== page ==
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Rabbinical Convention Decides to Promote Judaism Among Students

July 14, 1958
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With a decision to inaugurate a comprehensive program for promotion of Orthodox Judaism among college youth in this country, the Rabbinical Assembly of America, Orthodox group, concluded its 22nd annual, four-day convention here last night.

The convention adopted a number of resolutions, among them one calling on the United States Government to guarantee Israel’s security as a bastion of democracy in the Middle East, another appealing to the government of the Soviet Union to extend “full religious freedom and unfettered rights of emigration” to the 3,000,000 Jews in the USSR. Rabbi Emanuel E. Rackman, Far Rockaway, N.Y., was elected president, succeeding Rabbi Solomon J. Sharfman.

In a joint statement, the outgoing and incoming presidents announced plans for establishing a “Beth Din,” or central rabbinical court, in this country. The court will deal with domestic relations problems, such as marriage and divorce. It will serve as a “clearing house” in such affairs, the joint statement declared, and will concern itself, among other matters, with family status and mixed marriages.

Rabbi Theodore L. Adams, president of the Synagogue Council of America, coordinating body of the Orthodox, Reform and Conservative religious movements, told the closing session that “Sunday closing laws have become a major bone of contention” between Catholics and Jews. He warned that unless some formula was devised “for safeguarding the religious liberty of Sabbath-observing Jews, this issue will become increasingly volatile in communities all across the nation.”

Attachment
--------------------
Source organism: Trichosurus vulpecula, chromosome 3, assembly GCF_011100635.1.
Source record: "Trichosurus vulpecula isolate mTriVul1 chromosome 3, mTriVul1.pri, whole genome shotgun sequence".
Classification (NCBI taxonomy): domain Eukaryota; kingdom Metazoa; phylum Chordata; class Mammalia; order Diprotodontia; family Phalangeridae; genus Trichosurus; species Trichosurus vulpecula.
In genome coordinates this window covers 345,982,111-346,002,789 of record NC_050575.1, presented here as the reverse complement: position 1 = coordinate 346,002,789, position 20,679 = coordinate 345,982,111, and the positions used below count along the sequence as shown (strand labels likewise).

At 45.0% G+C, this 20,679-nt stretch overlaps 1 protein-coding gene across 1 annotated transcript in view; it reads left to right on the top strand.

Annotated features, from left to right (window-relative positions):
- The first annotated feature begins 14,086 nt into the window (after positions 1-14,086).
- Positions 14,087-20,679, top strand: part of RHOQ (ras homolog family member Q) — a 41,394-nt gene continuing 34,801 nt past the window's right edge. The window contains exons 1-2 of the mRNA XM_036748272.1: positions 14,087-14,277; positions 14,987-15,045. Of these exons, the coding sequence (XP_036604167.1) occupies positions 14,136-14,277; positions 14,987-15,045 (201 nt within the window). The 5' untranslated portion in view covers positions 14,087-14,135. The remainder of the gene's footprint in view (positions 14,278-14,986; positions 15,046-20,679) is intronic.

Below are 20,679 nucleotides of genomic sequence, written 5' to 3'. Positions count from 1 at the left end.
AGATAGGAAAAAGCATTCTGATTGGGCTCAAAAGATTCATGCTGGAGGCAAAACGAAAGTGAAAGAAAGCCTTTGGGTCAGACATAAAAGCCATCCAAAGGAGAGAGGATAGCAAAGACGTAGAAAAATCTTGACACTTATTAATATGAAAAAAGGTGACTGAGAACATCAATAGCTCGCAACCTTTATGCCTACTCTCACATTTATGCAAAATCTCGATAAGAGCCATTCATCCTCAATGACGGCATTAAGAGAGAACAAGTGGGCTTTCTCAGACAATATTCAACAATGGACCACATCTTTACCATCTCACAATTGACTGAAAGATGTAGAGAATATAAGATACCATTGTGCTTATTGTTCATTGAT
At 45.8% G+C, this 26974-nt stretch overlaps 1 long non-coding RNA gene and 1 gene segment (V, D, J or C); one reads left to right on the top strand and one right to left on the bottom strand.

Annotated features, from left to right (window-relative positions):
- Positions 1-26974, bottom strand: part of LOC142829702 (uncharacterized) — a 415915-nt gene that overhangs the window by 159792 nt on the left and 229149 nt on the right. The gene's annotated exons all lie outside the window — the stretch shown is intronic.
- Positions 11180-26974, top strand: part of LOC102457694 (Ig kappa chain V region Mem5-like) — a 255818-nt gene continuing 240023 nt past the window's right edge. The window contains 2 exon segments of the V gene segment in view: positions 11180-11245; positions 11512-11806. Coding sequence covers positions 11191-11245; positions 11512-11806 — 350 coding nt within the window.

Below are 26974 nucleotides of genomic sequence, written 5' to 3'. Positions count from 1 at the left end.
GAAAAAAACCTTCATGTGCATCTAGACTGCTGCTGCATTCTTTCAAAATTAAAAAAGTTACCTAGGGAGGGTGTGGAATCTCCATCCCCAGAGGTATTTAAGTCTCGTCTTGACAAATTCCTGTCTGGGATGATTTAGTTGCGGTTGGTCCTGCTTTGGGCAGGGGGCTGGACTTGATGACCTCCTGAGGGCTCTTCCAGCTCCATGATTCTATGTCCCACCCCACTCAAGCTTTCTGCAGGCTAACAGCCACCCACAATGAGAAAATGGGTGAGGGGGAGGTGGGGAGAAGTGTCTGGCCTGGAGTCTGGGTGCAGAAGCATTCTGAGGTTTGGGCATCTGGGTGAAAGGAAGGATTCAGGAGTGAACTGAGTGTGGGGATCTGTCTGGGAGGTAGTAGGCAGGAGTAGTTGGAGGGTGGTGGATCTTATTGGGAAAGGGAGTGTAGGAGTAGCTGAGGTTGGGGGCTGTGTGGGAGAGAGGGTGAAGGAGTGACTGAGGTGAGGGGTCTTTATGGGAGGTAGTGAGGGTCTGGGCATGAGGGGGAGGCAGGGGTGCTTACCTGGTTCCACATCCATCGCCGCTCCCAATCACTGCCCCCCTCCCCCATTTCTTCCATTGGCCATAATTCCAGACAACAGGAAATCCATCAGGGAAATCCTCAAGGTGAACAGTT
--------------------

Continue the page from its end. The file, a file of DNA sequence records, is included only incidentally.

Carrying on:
Dwelling on Israel and Middle East issues, Rabbi Adams declared that the “Protestant community approaches this area with an institutional and theological set of concepts which conflict at almost every point with the Jewish approach.” He added that the “Catholic community, in addition to its special theological and geopolitical orientation, focuses on such issues as the internationalization of Jerusalem, thus leading to an added dimension of misunderstanding between Catholics and Jews.”

In calling for a meeting of leaders of the three faiths to deal with these issues, Rabbi Adams pleaded for a “moratorium on dissension among religions in the United States in order to meet holy obligations in the nuclear age.”

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